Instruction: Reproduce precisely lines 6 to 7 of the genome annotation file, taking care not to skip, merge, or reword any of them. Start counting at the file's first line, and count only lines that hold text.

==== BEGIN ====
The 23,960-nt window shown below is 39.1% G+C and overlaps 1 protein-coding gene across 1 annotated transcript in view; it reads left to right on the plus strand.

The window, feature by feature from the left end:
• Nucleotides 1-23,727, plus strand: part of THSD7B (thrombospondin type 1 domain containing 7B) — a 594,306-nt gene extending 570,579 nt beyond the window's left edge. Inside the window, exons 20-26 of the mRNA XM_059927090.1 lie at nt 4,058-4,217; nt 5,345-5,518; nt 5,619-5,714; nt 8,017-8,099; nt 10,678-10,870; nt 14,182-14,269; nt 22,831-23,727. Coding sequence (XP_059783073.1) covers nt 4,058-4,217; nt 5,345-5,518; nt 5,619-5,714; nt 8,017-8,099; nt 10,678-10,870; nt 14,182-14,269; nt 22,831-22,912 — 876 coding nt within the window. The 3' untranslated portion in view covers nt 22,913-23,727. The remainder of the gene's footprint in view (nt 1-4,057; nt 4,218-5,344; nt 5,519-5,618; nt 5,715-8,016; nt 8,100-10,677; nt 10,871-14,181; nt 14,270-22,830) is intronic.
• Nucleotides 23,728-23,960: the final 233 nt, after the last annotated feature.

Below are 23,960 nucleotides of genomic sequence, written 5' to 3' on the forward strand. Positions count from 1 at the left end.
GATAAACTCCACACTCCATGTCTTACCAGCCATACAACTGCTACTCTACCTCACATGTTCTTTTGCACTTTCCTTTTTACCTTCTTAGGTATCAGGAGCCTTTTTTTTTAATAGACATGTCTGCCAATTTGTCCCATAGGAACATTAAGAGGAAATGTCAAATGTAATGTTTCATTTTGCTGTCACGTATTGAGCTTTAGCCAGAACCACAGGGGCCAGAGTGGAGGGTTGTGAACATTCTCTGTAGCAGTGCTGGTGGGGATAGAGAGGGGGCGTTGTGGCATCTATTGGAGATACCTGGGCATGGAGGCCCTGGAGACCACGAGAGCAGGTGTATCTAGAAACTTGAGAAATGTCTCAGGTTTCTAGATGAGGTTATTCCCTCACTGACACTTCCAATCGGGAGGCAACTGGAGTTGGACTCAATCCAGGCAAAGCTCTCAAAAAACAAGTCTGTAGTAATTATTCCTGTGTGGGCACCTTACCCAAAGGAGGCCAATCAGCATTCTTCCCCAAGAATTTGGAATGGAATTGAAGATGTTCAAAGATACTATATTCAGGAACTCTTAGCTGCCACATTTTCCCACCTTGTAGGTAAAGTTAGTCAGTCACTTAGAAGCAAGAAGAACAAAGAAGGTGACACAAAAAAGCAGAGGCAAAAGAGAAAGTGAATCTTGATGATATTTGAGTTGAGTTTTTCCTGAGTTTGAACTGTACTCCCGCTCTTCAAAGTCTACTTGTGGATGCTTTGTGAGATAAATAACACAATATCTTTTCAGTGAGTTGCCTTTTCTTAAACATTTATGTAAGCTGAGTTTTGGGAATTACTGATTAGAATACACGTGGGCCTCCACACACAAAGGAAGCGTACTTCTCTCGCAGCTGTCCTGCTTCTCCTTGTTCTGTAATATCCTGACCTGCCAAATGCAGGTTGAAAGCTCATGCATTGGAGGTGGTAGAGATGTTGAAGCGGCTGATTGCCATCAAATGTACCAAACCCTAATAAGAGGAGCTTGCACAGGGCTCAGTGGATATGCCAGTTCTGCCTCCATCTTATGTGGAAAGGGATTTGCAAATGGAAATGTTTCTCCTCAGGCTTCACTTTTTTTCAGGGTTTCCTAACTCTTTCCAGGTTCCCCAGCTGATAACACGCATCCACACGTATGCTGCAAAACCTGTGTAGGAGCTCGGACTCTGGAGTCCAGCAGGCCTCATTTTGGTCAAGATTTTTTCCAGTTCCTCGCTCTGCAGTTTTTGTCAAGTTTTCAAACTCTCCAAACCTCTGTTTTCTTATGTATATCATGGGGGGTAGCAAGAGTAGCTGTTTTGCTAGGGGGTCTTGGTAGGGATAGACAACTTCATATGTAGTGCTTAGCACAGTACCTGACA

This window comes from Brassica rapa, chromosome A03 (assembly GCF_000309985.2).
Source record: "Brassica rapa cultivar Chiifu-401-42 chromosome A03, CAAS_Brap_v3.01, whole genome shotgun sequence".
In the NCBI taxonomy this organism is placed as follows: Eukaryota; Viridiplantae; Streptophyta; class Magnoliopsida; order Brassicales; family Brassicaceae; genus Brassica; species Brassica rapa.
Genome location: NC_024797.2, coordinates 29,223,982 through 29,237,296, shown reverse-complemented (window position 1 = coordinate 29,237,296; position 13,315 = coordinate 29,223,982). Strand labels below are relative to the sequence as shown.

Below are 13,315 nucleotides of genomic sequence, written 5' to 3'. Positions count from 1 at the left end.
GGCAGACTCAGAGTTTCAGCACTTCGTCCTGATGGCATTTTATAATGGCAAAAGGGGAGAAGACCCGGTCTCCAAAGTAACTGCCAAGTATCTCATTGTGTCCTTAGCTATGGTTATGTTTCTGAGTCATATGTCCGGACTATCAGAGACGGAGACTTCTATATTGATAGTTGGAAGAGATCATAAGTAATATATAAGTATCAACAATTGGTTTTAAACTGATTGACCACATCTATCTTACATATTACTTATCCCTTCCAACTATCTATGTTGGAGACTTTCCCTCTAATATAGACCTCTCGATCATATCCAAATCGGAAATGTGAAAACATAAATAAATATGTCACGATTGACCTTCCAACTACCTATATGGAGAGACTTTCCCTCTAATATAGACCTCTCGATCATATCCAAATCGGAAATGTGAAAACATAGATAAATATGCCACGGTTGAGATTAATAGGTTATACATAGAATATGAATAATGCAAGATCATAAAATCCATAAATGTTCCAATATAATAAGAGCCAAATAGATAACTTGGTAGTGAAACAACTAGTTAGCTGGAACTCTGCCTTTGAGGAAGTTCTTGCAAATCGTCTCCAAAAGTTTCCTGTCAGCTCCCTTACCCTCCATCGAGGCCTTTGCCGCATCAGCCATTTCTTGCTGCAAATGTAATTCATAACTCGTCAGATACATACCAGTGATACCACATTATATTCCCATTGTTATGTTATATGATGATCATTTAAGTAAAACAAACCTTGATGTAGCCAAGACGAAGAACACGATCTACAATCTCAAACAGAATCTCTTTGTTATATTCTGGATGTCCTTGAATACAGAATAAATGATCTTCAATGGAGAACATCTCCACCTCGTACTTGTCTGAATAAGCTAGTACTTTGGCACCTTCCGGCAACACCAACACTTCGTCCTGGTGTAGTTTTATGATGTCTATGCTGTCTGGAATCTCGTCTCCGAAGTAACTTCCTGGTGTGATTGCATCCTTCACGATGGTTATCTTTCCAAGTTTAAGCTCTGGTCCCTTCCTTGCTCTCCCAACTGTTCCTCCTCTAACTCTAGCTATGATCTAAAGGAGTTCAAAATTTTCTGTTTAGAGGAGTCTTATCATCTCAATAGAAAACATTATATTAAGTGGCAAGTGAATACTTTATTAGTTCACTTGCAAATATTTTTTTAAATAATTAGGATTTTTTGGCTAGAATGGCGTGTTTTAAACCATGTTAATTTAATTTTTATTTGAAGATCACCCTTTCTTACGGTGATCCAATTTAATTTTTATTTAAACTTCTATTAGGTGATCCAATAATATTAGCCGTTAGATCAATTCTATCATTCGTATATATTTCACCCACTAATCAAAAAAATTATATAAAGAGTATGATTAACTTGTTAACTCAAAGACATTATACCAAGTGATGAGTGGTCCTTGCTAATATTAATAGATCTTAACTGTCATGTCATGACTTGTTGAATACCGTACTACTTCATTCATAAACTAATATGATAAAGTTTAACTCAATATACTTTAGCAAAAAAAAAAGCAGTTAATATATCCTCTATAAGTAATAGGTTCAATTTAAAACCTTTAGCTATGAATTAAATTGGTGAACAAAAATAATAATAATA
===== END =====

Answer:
GATAAACTCCACACTCCATGTCTTACCAGCCATACAACTGCTACTCTACCTCACATGTTCTTTTGCACTTTCCTTTTTACCTTCTTAGGTATCAGGAGCCTTTTTTTTTAATAGACATGTCTGCCAATTTGTCCCATAGGAACATTAAGAGGAAATGTCAAATGTAATGTTTCATTTTGCTGTCACGTATTGAGCTTTAGCCAGAACCACAGGGGCCAGAGTGGAGGGTTGTGAACATTCTCTGTAGCAGTGCTGGTGGGGATAGAGAGGGGGCGTTGTGGCATCTATTGGAGATACCTGGGCATGGAGGCCCTGGAGACCACGAGAGCAGGTGTATCTAGAAACTTGAGAAATGTCTCAGGTTTCTAGATGAGGTTATTCCCTCACTGACACTTCCAATCGGGAGGCAACTGGAGTTGGACTCAATCCAGGCAAAGCTCTCAAAAAACAAGTCTGTAGTAATTATTCCTGTGTGGGCACCTTACCCAAAGGAGGCCAATCAGCATTCTTCCCCAAGAATTTGGAATGGAATTGAAGATGTTCAAAGATACTATATTCAGGAACTCTTAGCTGCCACATTTTCCCACCTTGTAGGTAAAGTTAGTCAGTCACTTAGAAGCAAGAAGAACAAAGAAGGTGACACAAAAAAGCAGAGGCAAAAGAGAAAGTGAATCTTGATGATATTTGAGTTGAGTTTTTCCTGAGTTTGAACTGTACTCCCGCTCTTCAAAGTCTACTTGTGGATGCTTTGTGAGATAAATAACACAATATCTTTTCAGTGAGTTGCCTTTTCTTAAACATTTATGTAAGCTGAGTTTTGGGAATTACTGATTAGAATACACGTGGGCCTCCACACACAAAGGAAGCGTACTTCTCTCGCAGCTGTCCTGCTTCTCCTTGTTCTGTAATATCCTGACCTGCCAAATGCAGGTTGAAAGCTCATGCATTGGAGGTGGTAGAGATGTTGAAGCGGCTGATTGCCATCAAATGTACCAAACCCTAATAAGAGGAGCTTGCACAGGGCTCAGTGGATATGCCAGTTCTGCCTCCATCTTATGTGGAAAGGGATTTGCAAATGGAAATGTTTCTCCTCAGGCTTCACTTTTTTTCAGGGTTTCCTAACTCTTTCCAGGTTCCCCAGCTGATAACACGCATCCACACGTATGCTGCAAAACCTGTGTAGGAGCTCGGACTCTGGAGTCCAGCAGGCCTCATTTTGGTCAAGATTTTTTCCAGTTCCTCGCTCTGCAGTTTTTGTCAAGTTTTCAAACTCTCCAAACCTCTGTTTTCTTATGTATATCATGGGGGGTAGCAAGAGTAGCTGTTTTGCTAGGGGGTCTTGGTAGGGATAGACAACTTCATATGTAGTGCTTAGCACAGTACCTGACA

This window comes from Brassica rapa, chromosome A03 (assembly GCF_000309985.2).